And death is the worst outcome from improperly prepared fugu. In the body, most drugs and poisons accumulate in organs, and this is true of tetrodotoxin, where highest concentrations are found in pufferfish liver and internal organs, including the ovaries.** A slip of the fugu-hiki knife into the liver, contaminating the blade while preparing the rest of the fugu, can cause signs of poisoning – like the sought after tingling and numbing of the tongue and mouth. And in extreme cases, if an internal organ like liver is mistakenly served, death could occur. But fear not, serving fugu liver in Japan has been banned since 1983. Still, every year there are about 50 cases of fugu poisoning, with about 3 deaths, but the vast majority of those are cases of mistaken identity from anglers, not sushi bar mishaps.
** Pufferfish poisoning was “discovered” by Capt. Cook and his crew in 1774, when strange, spiky pufferfish were brought on board. The crew dined on the flesh, and the leftover scraps and organs were fed to the pigs. The crew members became weak and ill, but the same can not be said for the pigs. They died.
The actual source of tetrodotoxin, however, is not the pufferfish itself – or blue-ringed octopus, newts, and various worms and crabs that also contain the paralytic poison. Rather, tetrodotoxin is likely produced by the bacteria Vibrio alginolyticusm, which are found in the intestines of pufferfish and others, and make up the poisonous part of their microbiome. If you’re not familiar with the word, microbiome is just the collection of microorganisms that share our bodily space. It’s science’s newest hot topic.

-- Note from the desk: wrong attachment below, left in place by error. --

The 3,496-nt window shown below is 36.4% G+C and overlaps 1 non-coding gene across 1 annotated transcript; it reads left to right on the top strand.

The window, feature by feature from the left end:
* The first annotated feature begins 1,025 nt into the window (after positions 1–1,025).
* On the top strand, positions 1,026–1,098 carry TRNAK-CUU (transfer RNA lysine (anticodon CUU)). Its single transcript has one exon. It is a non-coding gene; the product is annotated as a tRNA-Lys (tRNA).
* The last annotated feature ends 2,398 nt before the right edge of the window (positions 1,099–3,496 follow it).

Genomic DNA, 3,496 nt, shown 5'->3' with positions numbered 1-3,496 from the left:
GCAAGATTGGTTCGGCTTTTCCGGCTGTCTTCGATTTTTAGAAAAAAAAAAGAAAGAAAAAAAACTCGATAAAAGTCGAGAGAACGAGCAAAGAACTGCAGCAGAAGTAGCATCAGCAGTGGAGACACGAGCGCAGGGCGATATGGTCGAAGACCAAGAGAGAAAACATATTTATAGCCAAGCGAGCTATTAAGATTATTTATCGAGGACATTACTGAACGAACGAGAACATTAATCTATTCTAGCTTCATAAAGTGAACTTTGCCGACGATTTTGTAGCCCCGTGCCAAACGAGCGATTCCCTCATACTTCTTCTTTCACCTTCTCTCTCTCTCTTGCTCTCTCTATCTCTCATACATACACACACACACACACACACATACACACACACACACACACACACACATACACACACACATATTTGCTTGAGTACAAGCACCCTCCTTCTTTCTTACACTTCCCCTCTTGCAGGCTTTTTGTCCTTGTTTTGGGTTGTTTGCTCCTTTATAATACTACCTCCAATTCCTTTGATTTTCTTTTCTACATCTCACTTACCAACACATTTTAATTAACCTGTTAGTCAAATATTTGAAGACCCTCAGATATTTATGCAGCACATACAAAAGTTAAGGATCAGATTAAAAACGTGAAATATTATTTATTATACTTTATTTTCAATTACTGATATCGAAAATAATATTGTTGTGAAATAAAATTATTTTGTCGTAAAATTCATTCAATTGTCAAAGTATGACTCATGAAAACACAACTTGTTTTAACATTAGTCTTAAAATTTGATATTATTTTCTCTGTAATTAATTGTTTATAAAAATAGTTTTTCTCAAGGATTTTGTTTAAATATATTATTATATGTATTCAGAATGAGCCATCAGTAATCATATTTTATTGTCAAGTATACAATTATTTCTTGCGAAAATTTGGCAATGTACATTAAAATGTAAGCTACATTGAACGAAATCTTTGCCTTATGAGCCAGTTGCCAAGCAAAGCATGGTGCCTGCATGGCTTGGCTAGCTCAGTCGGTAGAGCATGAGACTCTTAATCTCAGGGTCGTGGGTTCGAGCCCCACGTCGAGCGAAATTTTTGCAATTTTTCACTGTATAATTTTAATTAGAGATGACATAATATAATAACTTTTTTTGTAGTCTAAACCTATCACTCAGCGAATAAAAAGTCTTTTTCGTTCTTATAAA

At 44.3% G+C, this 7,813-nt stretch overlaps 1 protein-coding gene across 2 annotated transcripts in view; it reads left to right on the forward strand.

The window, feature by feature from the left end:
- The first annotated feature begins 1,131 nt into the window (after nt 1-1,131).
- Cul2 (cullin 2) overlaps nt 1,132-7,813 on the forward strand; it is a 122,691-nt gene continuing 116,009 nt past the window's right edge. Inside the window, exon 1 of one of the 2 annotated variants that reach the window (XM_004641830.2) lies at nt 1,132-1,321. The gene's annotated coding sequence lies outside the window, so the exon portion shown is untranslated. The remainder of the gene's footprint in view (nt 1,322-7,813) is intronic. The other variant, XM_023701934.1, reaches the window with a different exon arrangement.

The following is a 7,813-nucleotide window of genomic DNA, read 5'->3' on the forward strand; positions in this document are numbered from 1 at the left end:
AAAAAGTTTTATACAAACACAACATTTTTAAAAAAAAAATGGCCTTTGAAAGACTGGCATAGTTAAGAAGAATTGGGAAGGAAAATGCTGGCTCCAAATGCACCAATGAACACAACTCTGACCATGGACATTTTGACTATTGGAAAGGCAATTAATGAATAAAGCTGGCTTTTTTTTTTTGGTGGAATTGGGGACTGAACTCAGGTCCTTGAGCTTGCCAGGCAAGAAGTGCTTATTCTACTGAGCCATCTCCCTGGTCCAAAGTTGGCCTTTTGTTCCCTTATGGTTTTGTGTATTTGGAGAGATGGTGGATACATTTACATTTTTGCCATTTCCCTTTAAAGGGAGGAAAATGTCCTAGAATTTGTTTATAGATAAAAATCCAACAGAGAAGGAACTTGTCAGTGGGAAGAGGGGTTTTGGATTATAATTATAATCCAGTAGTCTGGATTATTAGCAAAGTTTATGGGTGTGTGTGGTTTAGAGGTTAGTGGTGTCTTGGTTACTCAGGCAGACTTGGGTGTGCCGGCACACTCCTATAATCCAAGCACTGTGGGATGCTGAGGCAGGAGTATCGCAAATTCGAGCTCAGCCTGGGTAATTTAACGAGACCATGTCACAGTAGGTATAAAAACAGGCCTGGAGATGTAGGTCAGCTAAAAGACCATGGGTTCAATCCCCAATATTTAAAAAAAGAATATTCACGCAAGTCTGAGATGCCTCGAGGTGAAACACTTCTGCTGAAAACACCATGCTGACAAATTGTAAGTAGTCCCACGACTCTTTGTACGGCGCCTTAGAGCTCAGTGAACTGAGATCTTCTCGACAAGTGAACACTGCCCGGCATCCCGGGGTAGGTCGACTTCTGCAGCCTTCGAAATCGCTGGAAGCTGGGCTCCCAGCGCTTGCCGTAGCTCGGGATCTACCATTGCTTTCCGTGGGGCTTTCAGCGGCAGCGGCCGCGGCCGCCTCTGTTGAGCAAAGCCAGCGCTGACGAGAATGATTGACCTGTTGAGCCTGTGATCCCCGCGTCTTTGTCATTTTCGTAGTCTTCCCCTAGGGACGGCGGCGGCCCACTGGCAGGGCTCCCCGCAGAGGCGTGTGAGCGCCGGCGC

Interestingly, pufferfish grown in captivity or artificially inseminated do not have any tetrodotoxin unless they are introduced to Vibrio. Enterprising fish farmers now raise tetrodotoxin-free fugu, with some restaurants even (illegally) serving its liver. But really, what’s the point? Without that element of danger and ever so slight brush with death, it’s just a poor tasting piece of raw fish.
What’s dangerous is homicide, and that’s what a Chicago area native had in mind for tetrodotoxin. Edward Bachner III, under the guise of Dr. Edmund Backer, purchased 98 mg of tetrodotoxin for the purpose of killing his wife. Tetrodotoxin is legal to buy for research purposes by a scientist, as long as the amount in control by the researcher is under 100 mg. He was initially charged with illegal possession of a Federal Select Agent, then hit with attempted murder when his scheme for killing his wife – and collecting on a $20 million life insurance policy – came to light. And if that’s not enough, he was also in possession of syringes (to inject her, presumably), two passports (for the getaway), a fake CIA identification (for the new secret agent identity), a pistol (spies get in a lot of gunfights, duh), and a grenade (just in case). He was sentenced to 8 years in prison. Ridiculously – no, really – his wife still loves him, and they remain together. Even though he planned to kill over the course of 3 years! Love isn’t blind, it’s stupid.
Me, though? I’m lovin’ my new hat.